Chris Tucker wears a Styrofoam hair piece for the entirety of the film.

The jail scene with Faizon Love listening to Chris Tucker explain his arrest, was not originally scripted. Love visited Tucker on set during the filming of that scene. The director expressed his uncertainty for the written scene, which had another man chasing Tucker around the cell. The director proposed, that Love and Tucker do the scene. The two came up with dialog and movements, moments before filming. It took 89 takes to finalize that scene due to uncontrolled laughter from the actors and the director.

This film essentially marks the last in which Chris Tucker plays a character who cusses excessively due to Tucker becoming a born-again Christian in the late 90s.

Antwone Fisher did script doctoring work for this film.

Paul Sirvino and Vic Damone (Who Tucker claims to be his father) actually went to the same school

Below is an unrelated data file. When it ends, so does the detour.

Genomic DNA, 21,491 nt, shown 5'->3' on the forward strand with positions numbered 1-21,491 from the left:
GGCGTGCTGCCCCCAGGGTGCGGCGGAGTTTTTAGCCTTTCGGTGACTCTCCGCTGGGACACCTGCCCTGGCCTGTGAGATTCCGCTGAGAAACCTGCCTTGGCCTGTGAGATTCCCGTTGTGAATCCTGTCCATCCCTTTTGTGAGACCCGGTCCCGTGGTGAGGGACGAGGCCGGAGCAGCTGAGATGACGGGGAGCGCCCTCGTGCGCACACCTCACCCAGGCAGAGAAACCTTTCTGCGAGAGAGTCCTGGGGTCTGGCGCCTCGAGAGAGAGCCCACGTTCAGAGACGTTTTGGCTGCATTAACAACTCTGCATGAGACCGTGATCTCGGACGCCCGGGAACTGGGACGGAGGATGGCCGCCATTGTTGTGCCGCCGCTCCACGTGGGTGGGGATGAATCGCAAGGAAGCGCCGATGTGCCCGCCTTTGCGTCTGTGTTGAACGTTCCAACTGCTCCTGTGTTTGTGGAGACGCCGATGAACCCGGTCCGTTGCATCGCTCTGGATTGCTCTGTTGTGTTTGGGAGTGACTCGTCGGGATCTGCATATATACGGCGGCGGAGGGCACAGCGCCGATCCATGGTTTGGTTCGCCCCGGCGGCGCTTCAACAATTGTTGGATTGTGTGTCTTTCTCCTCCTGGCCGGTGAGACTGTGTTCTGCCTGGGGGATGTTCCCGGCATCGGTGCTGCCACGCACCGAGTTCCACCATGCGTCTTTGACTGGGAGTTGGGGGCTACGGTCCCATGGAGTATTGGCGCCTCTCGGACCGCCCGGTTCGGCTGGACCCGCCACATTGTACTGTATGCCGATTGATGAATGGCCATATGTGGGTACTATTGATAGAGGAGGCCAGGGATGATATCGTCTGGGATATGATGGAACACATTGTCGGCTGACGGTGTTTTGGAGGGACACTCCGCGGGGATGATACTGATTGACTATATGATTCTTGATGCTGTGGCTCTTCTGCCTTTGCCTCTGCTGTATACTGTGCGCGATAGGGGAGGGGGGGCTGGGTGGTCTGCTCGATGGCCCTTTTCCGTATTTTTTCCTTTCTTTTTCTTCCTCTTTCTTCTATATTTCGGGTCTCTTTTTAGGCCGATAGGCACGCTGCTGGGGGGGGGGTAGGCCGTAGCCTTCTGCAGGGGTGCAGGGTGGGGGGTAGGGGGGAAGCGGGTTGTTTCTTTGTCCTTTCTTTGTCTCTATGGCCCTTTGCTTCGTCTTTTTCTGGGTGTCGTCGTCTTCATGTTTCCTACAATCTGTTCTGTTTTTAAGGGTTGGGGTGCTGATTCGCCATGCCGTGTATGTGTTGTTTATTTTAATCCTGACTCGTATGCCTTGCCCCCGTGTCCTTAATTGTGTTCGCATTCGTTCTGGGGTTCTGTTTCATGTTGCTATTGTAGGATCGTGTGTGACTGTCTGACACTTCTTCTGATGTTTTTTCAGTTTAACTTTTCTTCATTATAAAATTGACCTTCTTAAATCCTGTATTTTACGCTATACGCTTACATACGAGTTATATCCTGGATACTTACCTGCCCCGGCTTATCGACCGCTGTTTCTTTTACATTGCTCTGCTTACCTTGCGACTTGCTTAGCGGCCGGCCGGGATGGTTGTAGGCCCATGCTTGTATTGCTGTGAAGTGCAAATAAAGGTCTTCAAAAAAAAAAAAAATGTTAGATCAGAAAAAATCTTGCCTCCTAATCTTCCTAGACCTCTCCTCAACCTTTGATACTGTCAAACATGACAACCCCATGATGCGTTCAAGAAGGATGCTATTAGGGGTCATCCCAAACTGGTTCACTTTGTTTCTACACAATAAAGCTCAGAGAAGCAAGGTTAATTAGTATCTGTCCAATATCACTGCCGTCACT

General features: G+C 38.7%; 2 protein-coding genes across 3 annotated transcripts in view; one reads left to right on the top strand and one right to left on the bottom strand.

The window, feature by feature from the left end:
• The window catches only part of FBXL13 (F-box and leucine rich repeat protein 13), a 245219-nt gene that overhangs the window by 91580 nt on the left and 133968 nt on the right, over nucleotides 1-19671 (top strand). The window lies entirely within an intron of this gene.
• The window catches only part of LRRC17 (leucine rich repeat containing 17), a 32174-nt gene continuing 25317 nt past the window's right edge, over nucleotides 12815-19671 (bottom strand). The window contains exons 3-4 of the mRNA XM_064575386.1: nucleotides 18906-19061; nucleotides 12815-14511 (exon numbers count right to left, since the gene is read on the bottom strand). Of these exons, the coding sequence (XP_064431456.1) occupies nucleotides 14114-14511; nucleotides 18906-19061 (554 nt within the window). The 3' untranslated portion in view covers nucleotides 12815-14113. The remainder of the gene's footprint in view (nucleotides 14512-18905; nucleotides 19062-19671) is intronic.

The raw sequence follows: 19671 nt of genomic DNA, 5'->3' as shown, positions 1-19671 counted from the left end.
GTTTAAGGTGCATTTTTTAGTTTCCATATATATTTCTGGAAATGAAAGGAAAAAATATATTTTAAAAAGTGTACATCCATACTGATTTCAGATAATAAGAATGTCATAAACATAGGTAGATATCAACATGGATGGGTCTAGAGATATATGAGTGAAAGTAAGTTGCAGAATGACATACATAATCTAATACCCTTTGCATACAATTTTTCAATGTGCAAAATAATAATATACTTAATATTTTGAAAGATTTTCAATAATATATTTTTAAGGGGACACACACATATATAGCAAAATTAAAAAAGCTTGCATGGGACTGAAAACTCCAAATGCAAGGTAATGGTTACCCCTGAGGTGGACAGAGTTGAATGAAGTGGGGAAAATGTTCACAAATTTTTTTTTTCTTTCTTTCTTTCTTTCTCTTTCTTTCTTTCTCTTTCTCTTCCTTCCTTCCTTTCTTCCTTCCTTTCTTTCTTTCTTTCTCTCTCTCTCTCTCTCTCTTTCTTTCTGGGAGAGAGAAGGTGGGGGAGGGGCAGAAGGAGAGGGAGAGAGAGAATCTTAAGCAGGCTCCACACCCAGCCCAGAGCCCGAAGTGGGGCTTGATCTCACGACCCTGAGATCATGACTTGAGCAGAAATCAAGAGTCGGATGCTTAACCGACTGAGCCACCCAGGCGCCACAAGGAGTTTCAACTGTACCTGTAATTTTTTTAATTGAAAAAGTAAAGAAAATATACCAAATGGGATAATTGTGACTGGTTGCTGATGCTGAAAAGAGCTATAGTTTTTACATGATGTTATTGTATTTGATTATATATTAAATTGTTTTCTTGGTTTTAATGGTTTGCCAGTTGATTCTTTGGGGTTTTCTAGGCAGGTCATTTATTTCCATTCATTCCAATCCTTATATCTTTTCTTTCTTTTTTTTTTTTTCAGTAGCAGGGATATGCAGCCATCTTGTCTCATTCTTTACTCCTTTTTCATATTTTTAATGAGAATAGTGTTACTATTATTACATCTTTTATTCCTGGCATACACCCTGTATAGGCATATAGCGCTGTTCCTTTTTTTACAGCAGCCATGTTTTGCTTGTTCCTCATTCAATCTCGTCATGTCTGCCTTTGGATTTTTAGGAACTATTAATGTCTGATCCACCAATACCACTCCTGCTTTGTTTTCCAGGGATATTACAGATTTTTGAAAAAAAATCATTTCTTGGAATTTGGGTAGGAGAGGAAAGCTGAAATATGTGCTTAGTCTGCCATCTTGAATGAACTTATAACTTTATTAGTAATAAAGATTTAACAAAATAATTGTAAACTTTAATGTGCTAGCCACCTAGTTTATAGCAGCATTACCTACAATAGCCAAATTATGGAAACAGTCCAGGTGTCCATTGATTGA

The role of Aaron was originally meant for Clifton Powell.

When Franklin (Chris Tucker) is in the jail cell, he shows his cell mate (Faizon Love) how the cops grabbed him the same way as in Friday (1995), also starring Tucker and Love.

The film opens with Barry White's 1974 hit single You're the First, the Last, My Everything. Throughout the film, Chris Tucker's character makes references to the song - including the scene where he proposes a toast and recites the lyrics.

Although the only screen time Charlie Sheen and Paul Gleason share together is during the scene when Chris Tucker and Sheen's characters are being shot at by Gleason and Daniel Roebuck's characters, Gleason did appear with Sheen's brother, Emilio Estevez, in "The Breakfast Club" (1985) and had plenty of scenes with him.

Second movie for Chris Tucker to star with a actor who last name is Sheen. In this one, he co stars with Charlie Sheen who plays Russle. In his other movie Dead Presidents, one of his co stars is Martin Sheen (Charlie's real life father) who plays the Judge towards the end of the movie who sentences Anthony (Larenz Tate) to prison.